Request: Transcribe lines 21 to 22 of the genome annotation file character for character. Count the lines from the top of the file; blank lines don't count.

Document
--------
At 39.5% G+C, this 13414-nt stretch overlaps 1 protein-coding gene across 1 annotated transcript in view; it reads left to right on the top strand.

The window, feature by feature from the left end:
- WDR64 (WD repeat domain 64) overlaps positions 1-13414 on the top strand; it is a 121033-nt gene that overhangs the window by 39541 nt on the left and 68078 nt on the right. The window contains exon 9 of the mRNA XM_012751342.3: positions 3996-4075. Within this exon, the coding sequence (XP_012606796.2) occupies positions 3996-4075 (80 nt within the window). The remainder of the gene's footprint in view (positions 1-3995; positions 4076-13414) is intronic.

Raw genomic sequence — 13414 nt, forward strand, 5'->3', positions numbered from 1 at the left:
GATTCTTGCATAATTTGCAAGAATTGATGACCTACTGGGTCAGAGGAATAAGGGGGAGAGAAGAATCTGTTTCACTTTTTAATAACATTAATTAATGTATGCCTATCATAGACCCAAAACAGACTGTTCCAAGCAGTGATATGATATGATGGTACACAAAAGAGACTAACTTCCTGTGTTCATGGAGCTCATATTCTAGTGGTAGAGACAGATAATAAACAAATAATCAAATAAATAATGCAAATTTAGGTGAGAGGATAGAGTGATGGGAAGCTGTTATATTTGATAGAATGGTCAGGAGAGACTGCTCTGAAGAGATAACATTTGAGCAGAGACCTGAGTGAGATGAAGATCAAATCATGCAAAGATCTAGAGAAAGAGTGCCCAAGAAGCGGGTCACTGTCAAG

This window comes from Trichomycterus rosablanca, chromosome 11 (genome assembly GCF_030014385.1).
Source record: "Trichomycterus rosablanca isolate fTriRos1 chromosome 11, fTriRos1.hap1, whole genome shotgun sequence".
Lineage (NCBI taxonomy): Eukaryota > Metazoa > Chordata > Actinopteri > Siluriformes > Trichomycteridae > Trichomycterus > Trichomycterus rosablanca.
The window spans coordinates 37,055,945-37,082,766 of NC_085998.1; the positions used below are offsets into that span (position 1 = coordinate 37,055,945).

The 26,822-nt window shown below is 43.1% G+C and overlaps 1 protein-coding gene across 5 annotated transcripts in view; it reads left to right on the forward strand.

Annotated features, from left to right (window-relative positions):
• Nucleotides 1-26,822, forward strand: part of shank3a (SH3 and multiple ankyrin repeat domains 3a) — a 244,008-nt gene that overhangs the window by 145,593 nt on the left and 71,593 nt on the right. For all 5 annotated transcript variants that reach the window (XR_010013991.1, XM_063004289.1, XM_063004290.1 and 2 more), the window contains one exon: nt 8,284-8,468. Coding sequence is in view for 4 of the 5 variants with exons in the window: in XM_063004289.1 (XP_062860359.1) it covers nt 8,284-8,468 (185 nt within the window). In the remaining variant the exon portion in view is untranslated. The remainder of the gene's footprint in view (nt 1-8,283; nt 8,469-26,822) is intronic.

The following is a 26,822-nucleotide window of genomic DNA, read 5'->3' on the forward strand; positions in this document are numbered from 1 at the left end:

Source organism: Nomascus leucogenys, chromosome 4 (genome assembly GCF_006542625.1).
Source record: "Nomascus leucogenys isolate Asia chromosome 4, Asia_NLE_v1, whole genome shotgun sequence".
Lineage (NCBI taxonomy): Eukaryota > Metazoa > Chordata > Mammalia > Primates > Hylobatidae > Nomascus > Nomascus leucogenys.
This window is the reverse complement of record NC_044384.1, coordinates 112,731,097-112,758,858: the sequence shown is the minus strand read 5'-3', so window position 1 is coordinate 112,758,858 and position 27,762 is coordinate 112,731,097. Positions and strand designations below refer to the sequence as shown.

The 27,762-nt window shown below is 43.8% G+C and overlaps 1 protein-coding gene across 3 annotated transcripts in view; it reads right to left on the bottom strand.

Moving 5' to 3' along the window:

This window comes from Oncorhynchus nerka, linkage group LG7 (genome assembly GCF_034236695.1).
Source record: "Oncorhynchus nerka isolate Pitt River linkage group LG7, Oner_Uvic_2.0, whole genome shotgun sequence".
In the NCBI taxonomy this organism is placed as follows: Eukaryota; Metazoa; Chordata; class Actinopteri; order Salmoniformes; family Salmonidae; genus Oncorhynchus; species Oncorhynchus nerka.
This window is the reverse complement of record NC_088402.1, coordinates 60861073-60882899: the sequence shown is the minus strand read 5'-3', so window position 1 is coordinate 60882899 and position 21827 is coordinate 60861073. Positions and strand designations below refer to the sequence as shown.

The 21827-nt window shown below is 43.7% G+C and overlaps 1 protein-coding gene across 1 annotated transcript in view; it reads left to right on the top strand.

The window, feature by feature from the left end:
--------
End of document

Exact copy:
Source record: "Oncorhynchus nerka isolate Pitt River linkage group LG7, Oner_Uvic_2.0, whole genome shotgun sequence".
In the NCBI taxonomy this organism is placed as follows: Eukaryota; Metazoa; Chordata; class Actinopteri; order Salmoniformes; family Salmonidae; genus Oncorhynchus; species Oncorhynchus nerka.